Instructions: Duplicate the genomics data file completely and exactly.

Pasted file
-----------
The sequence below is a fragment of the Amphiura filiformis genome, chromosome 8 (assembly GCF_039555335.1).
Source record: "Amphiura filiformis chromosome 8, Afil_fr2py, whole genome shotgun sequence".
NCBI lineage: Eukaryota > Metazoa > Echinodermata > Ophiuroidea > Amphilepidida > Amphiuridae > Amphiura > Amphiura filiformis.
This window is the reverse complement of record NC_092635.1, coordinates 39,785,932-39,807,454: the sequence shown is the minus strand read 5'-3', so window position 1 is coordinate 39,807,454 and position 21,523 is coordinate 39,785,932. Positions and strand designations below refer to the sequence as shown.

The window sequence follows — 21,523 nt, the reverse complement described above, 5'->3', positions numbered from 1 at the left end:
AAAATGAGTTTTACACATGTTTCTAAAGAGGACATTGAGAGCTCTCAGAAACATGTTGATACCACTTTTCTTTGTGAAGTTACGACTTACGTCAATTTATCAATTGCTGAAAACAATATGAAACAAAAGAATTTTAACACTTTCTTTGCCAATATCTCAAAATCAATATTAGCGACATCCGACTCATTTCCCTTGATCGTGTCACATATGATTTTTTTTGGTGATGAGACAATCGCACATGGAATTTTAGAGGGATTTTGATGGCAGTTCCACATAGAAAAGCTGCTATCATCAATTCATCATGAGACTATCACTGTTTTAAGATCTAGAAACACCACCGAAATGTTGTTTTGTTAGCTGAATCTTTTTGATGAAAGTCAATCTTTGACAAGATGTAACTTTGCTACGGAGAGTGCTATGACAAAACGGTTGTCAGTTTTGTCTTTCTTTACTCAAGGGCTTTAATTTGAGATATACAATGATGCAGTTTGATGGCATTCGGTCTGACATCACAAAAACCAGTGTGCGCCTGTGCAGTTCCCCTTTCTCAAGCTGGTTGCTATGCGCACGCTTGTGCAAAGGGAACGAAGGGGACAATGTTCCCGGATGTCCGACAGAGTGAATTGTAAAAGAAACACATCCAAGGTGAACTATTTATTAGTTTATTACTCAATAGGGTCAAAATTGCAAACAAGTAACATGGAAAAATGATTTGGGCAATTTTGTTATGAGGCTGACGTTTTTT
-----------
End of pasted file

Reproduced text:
The sequence below is a fragment of the Amphiura filiformis genome, chromosome 8 (assembly GCF_039555335.1).
Source record: "Amphiura filiformis chromosome 8, Afil_fr2py, whole genome shotgun sequence".
NCBI lineage: Eukaryota > Metazoa > Echinodermata > Ophiuroidea > Amphilepidida > Amphiuridae > Amphiura > Amphiura filiformis.
This window is the reverse complement of record NC_092635.1, coordinates 39,785,932-39,807,454: the sequence shown is the minus strand read 5'-3', so window position 1 is coordinate 39,807,454 and position 21,523 is coordinate 39,785,932. Positions and strand designations below refer to the sequence as shown.

The window sequence follows — 21,523 nt, the reverse complement described above, 5'->3', positions numbered from 1 at the left end:
AAAATGAGTTTTACACATGTTTCTAAAGAGGACATTGAGAGCTCTCAGAAACATGTTGATACCACTTTTCTTTGTGAAGTTACGACTTACGTCAATTTATCAATTGCTGAAAACAATATGAAACAAAAGAATTTTAACACTTTCTTTGCCAATATCTCAAAATCAATATTAGCGACATCCGACTCATTTCCCTTGATCGTGTCACATATGATTTTTTTTGGTGATGAGACAATCGCACATGGAATTTTAGAGGGATTTTGATGGCAGTTCCACATAGAAAAGCTGCTATCATCAATTCATCATGAGACTATCACTGTTTTAAGATCTAGAAACACCACCGAAATGTTGTTTTGTTAGCTGAATCTTTTTGATGAAAGTCAATCTTTGACAAGATGTAACTTTGCTACGGAGAGTGCTATGACAAAACGGTTGTCAGTTTTGTCTTTCTTTACTCAAGGGCTTTAATTTGAGATATACAATGATGCAGTTTGATGGCATTCGGTCTGACATCACAAAAACCAGTGTGCGCCTGTGCAGTTCCCCTTTCTCAAGCTGGTTGCTATGCGCACGCTTGTGCAAAGGGAACGAAGGGGACAATGTTCCCGGATGTCCGACAGAGTGAATTGTAAAAGAAACACATCCAAGGTGAACTATTTATTAGTTTATTACTCAATAGGGTCAAAATTGCAAACAAGTAACATGGAAAAATGATTTGGGCAATTTTGTTATGAGGCTGACGTTTTTT